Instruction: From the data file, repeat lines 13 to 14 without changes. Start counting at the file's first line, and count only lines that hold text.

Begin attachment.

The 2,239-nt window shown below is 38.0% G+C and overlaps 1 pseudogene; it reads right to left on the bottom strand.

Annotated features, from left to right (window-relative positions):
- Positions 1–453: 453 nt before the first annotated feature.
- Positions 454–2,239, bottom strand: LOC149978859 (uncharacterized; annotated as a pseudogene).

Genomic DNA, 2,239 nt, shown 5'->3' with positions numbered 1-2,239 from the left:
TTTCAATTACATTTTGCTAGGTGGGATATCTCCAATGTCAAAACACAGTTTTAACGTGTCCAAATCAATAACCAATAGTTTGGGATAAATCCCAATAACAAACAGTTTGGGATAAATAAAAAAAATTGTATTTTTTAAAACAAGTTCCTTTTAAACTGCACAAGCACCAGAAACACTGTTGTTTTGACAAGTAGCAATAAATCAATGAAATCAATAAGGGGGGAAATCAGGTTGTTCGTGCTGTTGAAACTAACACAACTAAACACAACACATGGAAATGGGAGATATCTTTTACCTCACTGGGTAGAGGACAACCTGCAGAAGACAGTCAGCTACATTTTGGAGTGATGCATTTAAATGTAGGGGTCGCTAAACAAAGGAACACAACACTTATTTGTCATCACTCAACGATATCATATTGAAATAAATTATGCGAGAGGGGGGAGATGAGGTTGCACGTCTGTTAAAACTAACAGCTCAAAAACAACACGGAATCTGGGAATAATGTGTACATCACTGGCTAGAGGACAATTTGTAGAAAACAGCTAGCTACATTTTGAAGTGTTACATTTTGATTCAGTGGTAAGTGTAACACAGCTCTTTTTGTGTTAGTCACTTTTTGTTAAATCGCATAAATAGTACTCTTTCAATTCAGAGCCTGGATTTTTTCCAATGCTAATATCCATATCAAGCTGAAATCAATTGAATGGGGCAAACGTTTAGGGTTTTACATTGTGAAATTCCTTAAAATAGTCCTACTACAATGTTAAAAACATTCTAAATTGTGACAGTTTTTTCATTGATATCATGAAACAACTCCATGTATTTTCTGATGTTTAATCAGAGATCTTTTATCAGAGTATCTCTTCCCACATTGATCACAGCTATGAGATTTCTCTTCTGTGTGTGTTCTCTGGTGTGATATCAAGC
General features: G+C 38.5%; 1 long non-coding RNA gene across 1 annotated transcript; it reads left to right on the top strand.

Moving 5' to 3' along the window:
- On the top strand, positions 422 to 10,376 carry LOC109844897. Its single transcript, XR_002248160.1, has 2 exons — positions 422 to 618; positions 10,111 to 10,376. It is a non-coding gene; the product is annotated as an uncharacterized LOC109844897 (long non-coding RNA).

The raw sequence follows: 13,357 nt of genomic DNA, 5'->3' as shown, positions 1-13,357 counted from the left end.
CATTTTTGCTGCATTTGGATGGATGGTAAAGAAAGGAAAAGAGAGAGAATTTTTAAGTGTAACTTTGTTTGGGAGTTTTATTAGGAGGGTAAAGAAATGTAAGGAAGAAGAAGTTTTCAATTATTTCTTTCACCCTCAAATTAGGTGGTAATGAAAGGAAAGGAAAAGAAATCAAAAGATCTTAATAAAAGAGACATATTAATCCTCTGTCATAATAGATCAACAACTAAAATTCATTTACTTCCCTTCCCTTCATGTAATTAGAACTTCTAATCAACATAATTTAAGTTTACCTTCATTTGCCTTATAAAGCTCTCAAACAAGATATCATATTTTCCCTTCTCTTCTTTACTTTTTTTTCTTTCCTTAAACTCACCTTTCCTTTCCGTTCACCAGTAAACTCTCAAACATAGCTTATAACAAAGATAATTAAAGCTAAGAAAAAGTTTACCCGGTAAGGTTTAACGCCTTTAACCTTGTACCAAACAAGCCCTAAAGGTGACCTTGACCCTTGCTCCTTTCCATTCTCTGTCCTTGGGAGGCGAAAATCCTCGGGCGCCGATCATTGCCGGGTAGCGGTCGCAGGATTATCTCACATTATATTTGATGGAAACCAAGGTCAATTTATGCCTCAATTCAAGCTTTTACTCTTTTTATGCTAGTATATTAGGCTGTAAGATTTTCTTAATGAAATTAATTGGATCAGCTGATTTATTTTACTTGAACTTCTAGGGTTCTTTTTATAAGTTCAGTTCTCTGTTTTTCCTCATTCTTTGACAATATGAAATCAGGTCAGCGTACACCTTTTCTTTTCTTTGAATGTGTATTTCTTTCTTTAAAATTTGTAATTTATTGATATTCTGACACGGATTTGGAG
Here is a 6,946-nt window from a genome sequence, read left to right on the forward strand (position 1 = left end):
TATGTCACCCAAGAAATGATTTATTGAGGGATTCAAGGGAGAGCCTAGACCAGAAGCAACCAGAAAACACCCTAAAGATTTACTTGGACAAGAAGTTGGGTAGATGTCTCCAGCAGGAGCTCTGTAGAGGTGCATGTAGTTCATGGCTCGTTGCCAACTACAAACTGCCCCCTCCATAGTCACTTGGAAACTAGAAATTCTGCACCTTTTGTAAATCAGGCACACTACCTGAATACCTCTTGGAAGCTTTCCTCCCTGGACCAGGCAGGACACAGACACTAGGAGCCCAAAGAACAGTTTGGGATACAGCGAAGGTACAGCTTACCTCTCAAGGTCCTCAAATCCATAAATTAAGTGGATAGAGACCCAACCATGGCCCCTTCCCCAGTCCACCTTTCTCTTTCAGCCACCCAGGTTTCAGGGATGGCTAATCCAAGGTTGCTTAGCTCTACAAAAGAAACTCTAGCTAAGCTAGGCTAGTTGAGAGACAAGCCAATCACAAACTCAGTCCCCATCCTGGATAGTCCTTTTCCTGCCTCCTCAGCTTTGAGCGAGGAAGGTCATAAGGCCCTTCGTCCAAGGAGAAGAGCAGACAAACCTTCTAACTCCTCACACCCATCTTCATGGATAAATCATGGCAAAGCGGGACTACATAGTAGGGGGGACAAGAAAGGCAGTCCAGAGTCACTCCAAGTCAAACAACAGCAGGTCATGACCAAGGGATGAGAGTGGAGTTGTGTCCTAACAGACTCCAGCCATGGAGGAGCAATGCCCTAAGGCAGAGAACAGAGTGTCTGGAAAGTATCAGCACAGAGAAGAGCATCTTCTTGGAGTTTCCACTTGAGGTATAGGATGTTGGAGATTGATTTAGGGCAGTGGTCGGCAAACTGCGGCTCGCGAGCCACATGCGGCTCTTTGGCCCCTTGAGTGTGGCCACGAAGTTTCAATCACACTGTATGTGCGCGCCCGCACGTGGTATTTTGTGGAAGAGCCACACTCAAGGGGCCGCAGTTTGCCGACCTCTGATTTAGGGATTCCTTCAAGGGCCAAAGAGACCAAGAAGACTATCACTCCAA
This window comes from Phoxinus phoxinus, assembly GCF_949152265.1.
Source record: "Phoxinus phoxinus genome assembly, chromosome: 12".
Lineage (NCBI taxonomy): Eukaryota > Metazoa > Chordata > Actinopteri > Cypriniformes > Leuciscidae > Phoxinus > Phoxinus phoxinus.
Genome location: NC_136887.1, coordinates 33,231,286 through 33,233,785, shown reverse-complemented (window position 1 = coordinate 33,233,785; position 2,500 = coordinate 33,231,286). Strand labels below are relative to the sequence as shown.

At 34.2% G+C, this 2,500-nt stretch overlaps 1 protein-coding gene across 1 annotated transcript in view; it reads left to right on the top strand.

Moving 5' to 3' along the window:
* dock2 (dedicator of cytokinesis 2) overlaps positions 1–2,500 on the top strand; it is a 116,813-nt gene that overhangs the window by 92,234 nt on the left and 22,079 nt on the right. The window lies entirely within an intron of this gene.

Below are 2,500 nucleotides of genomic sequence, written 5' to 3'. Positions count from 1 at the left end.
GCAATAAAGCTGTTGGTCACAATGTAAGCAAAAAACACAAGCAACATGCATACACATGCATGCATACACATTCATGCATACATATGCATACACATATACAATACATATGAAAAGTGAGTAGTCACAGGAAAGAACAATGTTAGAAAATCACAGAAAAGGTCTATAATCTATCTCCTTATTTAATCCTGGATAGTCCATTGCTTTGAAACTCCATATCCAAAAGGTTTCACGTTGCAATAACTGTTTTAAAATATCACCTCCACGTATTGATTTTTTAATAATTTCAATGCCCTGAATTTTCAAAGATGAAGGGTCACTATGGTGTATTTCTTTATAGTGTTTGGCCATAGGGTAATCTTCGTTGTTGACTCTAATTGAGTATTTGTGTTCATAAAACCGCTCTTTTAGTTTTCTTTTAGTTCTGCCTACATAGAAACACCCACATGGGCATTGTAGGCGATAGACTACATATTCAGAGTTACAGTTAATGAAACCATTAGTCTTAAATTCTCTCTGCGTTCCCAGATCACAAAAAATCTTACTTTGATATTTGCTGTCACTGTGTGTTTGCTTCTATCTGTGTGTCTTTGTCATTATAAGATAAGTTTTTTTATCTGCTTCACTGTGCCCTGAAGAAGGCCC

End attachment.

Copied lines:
TATGTCACCCAAGAAATGATTTATTGAGGGATTCAAGGGAGAGCCTAGACCAGAAGCAACCAGAAAACACCCTAAAGATTTACTTGGACAAGAAGTTGGGTAGATGTCTCCAGCAGGAGCTCTGTAGAGGTGCATGTAGTTCATGGCTCGTTGCCAACTACAAACTGCCCCCTCCATAGTCACTTGGAAACTAGAAATTCTGCACCTTTTGTAAATCAGGCACACTACCTGAATACCTCTTGGAAGCTTTCCTCCCTGGACCAGGCAGGACACAGACACTAGGAGCCCAAAGAACAGTTTGGGATACAGCGAAGGTACAGCTTACCTCTCAAGGTCCTCAAATCCATAAATTAAGTGGATAGAGACCCAACCATGGCCCCTTCCCCAGTCCACCTTTCTCTTTCAGCCACCCAGGTTTCAGGGATGGCTAATCCAAGGTTGCTTAGCTCTACAAAAGAAACTCTAGCTAAGCTAGGCTAGTTGAGAGACAAGCCAATCACAAACTCAGTCCCCATCCTGGATAGTCCTTTTCCTGCCTCCTCAGCTTTGAGCGAGGAAGGTCATAAGGCCCTTCGTCCAAGGAGAAGAGCAGACAAACCTTCTAACTCCTCACACCCATCTTCATGGATAAATCATGGCAAAGCGGGACTACATAGTAGGGGGGACAAGAAAGGCAGTCCAGAGTCACTCCAAGTCAAACAACAGCAGGTCATGACCAAGGGATGAGAGTGGAGTTGTGTCCTAACAGACTCCAGCCATGGAGGAGCAATGCCCTAAGGCAGAGAACAGAGTGTCTGGAAAGTATCAGCACAGAGAAGAGCATCTTCTTGGAGTTTCCACTTGAGGTATAGGATGTTGGAGATTGATTTAGGGCAGTGGTCGGCAAACTGCGGCTCGCGAGCCACATGCGGCTCTTTGGCCCCTTGAGTGTGGCCACGAAGTTTCAATCACACTGTATGTGCGCGCCCGCACGTGGTATTTTGTGGAAGAGCCACACTCAAGGGGCCGCAGTTTGCCGACCTCTGATTTAGGGATTCCTTCAAGGGCCAAAGAGACCAAGAAGACTATCACTCCAA
This window comes from Phoxinus phoxinus, assembly GCF_949152265.1.